Skip to Content
MIT News magazine

Laura Trust, MBA '96

Entrepreneur and husband Alan Litchman, SM ‘95, MBA ‘96, finagle a bagel–literally.

Laura Trust, MBA ‘96, wanted two things back in 1998: to go into business for herself and to find a decent bagel. She and her soon-to-be-husband, Alan Litchman, SM ‘95, MBA ‘96, were living in Hong Kong, where Western food was plentiful with that one exception. They established a holding company, found a Chinese partner, and came back to the United States to learn the business.

But the couple’s plans took an unexpected turn after they met the owner of Finagle a Bagel, which then had five stores in the Boston area. Trust and Litchman decided to buy the company.

“We knew we could always bring it back to Hong Kong at some time in the future,” Trust says. Four days after acquiring the company, Trust and Litchman were wed. Ten years later, both their household and their business have grown considerably. The couple has three children–seven, three, and nearly one–and 20 Finagle a Bagel stores in the greater Boston area.

Both Trust and Litchman grew up in Massachusetts. They met in a study group their first day at the Sloan School of Management. After they graduated, Trust went to work for her father, Martin Trust, SM ‘58, who owned Mast Industries, a garment and components manufacturing business. The job took her to Hong Kong, where Litchman, who initially worked in the real-estate industry, eventually joined her. Neither felt comfortable in the corporate world. They wanted to run their own business–one that involved a tangible product. The food industry seemed as good as any. Finagle a Bagel was a small but decent brand, and they thought they could build it into something big. Today, they are preparing to franchise the business.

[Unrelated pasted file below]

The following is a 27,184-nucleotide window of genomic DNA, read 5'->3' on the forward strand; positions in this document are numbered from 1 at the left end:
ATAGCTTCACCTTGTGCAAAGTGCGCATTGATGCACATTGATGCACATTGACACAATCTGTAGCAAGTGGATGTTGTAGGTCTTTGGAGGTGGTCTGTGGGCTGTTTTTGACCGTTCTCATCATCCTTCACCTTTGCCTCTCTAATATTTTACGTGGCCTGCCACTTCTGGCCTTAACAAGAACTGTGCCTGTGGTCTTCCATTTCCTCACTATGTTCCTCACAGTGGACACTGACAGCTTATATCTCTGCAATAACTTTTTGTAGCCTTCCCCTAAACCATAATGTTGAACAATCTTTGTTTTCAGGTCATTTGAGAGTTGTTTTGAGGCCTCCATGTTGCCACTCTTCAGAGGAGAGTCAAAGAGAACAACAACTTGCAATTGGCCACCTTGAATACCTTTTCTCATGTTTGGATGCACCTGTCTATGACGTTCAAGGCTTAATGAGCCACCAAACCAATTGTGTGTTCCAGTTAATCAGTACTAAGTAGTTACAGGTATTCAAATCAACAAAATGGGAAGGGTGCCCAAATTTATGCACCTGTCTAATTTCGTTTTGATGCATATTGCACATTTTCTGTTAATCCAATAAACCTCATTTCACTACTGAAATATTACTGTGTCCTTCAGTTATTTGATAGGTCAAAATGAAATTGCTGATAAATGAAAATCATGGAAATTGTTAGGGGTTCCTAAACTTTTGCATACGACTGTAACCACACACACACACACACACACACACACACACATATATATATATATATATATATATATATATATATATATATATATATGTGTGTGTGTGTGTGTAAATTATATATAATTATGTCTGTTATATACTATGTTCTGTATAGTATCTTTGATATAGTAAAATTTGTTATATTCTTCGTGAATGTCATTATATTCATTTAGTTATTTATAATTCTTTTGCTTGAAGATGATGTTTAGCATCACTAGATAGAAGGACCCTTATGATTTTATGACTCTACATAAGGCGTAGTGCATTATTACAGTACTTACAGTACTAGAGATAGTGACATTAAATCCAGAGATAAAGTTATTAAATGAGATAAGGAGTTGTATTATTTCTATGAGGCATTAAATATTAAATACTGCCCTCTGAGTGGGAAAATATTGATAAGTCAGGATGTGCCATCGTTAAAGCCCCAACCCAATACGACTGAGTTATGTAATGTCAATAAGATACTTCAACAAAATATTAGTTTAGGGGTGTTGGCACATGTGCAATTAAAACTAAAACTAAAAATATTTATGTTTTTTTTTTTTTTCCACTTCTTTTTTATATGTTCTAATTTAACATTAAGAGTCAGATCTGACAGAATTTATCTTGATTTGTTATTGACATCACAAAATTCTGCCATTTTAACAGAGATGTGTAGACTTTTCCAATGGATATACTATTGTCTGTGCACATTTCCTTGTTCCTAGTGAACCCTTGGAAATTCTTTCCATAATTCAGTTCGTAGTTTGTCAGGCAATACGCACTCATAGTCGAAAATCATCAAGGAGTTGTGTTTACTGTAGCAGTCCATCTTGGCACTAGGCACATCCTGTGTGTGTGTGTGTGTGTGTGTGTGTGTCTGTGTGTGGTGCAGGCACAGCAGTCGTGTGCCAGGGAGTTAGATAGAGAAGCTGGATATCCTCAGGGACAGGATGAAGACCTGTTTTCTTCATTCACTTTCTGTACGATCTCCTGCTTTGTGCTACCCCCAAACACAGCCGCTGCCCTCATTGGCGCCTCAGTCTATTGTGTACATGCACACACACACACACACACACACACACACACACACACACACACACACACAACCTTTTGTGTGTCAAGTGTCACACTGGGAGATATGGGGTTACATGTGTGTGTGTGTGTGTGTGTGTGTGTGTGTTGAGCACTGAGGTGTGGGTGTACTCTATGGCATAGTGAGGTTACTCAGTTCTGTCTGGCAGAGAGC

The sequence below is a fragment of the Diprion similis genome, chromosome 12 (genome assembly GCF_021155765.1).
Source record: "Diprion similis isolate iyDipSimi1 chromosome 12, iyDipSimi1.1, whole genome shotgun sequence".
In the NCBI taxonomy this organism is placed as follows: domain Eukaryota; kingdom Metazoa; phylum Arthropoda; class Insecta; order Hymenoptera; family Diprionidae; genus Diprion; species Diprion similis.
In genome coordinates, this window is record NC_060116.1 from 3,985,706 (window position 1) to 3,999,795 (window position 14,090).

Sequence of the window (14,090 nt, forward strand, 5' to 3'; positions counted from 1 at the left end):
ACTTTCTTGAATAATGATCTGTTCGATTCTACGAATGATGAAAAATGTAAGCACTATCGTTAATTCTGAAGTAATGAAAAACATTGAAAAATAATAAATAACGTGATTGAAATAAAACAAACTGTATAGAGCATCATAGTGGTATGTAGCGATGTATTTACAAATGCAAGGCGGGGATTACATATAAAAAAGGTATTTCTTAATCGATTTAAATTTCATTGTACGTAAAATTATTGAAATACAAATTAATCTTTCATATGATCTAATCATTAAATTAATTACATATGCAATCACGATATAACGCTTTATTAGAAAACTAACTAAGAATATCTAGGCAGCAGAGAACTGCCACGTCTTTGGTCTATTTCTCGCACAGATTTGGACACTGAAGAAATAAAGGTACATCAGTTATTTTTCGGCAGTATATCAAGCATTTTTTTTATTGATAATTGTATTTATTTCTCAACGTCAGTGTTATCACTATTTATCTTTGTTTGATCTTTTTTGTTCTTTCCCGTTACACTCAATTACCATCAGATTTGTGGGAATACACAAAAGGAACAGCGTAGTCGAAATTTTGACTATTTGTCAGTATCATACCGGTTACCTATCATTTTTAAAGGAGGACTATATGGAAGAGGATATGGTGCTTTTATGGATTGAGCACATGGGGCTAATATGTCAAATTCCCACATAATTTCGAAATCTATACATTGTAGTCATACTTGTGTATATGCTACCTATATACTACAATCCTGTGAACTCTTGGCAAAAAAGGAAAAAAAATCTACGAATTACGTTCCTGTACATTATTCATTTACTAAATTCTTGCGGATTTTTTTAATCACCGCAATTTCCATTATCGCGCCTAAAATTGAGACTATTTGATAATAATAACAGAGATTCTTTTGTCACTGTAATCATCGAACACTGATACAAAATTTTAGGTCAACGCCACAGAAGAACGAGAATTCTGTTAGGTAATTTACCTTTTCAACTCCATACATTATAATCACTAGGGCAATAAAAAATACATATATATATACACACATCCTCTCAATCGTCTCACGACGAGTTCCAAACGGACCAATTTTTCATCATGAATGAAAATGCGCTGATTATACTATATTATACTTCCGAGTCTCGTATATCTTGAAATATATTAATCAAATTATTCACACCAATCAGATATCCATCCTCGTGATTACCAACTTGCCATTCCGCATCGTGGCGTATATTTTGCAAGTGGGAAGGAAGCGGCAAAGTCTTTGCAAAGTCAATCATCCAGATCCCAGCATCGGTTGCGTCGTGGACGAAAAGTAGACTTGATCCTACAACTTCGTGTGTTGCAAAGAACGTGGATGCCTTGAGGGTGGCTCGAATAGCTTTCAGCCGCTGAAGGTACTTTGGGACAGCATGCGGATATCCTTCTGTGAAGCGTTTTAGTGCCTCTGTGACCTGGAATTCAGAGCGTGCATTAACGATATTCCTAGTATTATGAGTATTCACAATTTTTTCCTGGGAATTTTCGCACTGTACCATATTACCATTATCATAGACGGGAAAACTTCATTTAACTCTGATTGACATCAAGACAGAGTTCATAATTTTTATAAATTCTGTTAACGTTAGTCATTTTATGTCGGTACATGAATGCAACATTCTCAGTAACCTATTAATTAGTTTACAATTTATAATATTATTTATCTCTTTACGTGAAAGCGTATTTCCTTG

Trust says she and Litchman have called upon their Sloan School education throughout the process of buying and expanding their business.

“The Sloan School helped tremendously,” she says. “I get to use everything that I learned at MIT: HR, operations, finance, business law–I had no idea how many times a business gets sued. I think about case studies, or something a professor said, or discussions we might have had. I needed exposure to all of those things in order to be successful in what we’re doing now.”

Keep Reading

Most Popular

computation concept
computation concept

How AI is reinventing what computers are

Three key ways artificial intelligence is changing what it means to compute.

still from Embodied Intelligence video
still from Embodied Intelligence video

These weird virtual creatures evolve their bodies to solve problems

They show how intelligence and body plans are closely linked—and could unlock AI for robots.

seeing is believing concept
seeing is believing concept

Our brains exist in a state of “controlled hallucination”

Three new books lay bare the weirdness of how our brains process the world around us.

We reviewed three at-home covid tests. The results were mixed.

Over-the-counter coronavirus tests are finally available in the US. Some are more accurate and easier to use than others.

Stay connected

Illustration by Rose WongIllustration by Rose Wong

Get the latest updates from
MIT Technology Review

Discover special offers, top stories, upcoming events, and more.

Thank you for submitting your email!

Explore more newsletters

It looks like something went wrong.

We’re having trouble saving your preferences. Try refreshing this page and updating them one more time. If you continue to get this message, reach out to us at customer-service@technologyreview.com with a list of newsletters you’d like to receive.